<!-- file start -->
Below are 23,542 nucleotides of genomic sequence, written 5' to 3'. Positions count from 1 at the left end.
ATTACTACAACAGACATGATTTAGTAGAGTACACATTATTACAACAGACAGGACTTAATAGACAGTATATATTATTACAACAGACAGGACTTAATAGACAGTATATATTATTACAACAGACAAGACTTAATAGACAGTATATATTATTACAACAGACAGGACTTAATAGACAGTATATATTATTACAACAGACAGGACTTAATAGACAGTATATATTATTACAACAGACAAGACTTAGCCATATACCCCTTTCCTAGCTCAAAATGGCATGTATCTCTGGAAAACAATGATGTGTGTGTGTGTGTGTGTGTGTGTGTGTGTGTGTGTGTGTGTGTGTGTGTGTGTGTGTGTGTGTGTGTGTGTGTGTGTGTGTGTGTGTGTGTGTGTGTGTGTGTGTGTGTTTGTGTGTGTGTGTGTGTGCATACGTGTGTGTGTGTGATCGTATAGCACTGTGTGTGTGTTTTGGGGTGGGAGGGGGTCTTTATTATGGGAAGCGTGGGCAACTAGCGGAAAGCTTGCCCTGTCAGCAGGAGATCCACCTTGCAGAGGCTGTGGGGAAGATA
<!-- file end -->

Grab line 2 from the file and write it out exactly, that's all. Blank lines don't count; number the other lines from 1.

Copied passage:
ATTACTACAACAGACATGATTTAGTAGAGTACACATTATTACAACAGACAGGACTTAATAGACAGTATATATTATTACAACAGACAGGACTTAATAGACAGTATATATTATTACAACAGACAAGACTTAATAGACAGTATATATTATTACAACAGACAGGACTTAATAGACAGTATATATTATTACAACAGACAGGACTTAATAGACAGTATATATTATTACAACAGACAAGACTTAGCCATATACCCCTTTCCTAGCTCAAAATGGCATGTATCTCTGGAAAACAATGATGTGTGTGTGTGTGTGTGTGTGTGTGTGTGTGTGTGTGTGTGTGTGTGTGTGTGTGTGTGTGTGTGTGTGTGTGTGTGTGTGTGTGTGTGTGTGTGTGTGTGTGTGTGTGTTTGTGTGTGTGTGTGTGTGCATACGTGTGTGTGTGTGATCGTATAGCACTGTGTGTGTGTTTTGGGGTGGGAGGGGGTCTTTATTATGGGAAGCGTGGGCAACTAGCGGAAAGCTTGCCCTGTCAGCAGGAGATCCACCTTGCAGAGGCTGTGGGGAAGATA